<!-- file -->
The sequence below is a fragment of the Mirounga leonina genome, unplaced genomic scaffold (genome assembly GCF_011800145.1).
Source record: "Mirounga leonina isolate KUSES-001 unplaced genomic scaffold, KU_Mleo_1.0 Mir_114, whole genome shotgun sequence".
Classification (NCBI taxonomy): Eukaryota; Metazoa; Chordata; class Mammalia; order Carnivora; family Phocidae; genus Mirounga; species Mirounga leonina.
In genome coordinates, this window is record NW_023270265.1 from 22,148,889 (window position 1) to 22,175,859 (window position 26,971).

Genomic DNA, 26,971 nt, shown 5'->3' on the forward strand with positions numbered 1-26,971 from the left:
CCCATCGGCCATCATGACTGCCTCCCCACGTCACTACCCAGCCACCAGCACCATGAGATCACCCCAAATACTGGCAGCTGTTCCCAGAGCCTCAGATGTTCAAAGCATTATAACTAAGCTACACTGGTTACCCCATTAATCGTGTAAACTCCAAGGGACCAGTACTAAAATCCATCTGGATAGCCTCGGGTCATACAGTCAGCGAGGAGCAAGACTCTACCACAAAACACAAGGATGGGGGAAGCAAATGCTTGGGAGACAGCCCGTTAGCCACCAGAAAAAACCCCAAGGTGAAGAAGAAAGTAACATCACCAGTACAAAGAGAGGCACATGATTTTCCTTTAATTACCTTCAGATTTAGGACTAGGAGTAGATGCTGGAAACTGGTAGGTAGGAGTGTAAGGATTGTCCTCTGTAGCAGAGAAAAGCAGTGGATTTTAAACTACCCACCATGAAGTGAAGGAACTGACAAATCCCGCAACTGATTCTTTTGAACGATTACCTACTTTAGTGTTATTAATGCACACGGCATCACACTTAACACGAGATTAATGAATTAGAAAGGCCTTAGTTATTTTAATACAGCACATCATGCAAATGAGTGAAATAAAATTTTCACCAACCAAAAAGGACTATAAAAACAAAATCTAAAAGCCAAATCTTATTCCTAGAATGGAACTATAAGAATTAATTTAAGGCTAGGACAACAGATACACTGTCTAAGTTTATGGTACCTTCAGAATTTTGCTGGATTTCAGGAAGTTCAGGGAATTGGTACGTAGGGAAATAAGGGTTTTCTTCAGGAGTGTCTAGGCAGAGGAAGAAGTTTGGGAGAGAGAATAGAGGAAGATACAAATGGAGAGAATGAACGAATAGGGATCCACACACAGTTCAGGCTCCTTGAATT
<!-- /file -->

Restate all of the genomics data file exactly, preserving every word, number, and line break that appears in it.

The sequence below is a fragment of the Mirounga leonina genome, unplaced genomic scaffold (genome assembly GCF_011800145.1).
Source record: "Mirounga leonina isolate KUSES-001 unplaced genomic scaffold, KU_Mleo_1.0 Mir_114, whole genome shotgun sequence".
Classification (NCBI taxonomy): Eukaryota; Metazoa; Chordata; class Mammalia; order Carnivora; family Phocidae; genus Mirounga; species Mirounga leonina.
In genome coordinates, this window is record NW_023270265.1 from 22,148,889 (window position 1) to 22,175,859 (window position 26,971).

Genomic DNA, 26,971 nt, shown 5'->3' on the forward strand with positions numbered 1-26,971 from the left:
CCCATCGGCCATCATGACTGCCTCCCCACGTCACTACCCAGCCACCAGCACCATGAGATCACCCCAAATACTGGCAGCTGTTCCCAGAGCCTCAGATGTTCAAAGCATTATAACTAAGCTACACTGGTTACCCCATTAATCGTGTAAACTCCAAGGGACCAGTACTAAAATCCATCTGGATAGCCTCGGGTCATACAGTCAGCGAGGAGCAAGACTCTACCACAAAACACAAGGATGGGGGAAGCAAATGCTTGGGAGACAGCCCGTTAGCCACCAGAAAAAACCCCAAGGTGAAGAAGAAAGTAACATCACCAGTACAAAGAGAGGCACATGATTTTCCTTTAATTACCTTCAGATTTAGGACTAGGAGTAGATGCTGGAAACTGGTAGGTAGGAGTGTAAGGATTGTCCTCTGTAGCAGAGAAAAGCAGTGGATTTTAAACTACCCACCATGAAGTGAAGGAACTGACAAATCCCGCAACTGATTCTTTTGAACGATTACCTACTTTAGTGTTATTAATGCACACGGCATCACACTTAACACGAGATTAATGAATTAGAAAGGCCTTAGTTATTTTAATACAGCACATCATGCAAATGAGTGAAATAAAATTTTCACCAACCAAAAAGGACTATAAAAACAAAATCTAAAAGCCAAATCTTATTCCTAGAATGGAACTATAAGAATTAATTTAAGGCTAGGACAACAGATACACTGTCTAAGTTTATGGTACCTTCAGAATTTTGCTGGATTTCAGGAAGTTCAGGGAATTGGTACGTAGGGAAATAAGGGTTTTCTTCAGGAGTGTCTAGGCAGAGGAAGAAGTTTGGGAGAGAGAATAGAGGAAGATACAAATGGAGAGAATGAACGAATAGGGATCCACACACAGTTCAGGCTCCTTGAATT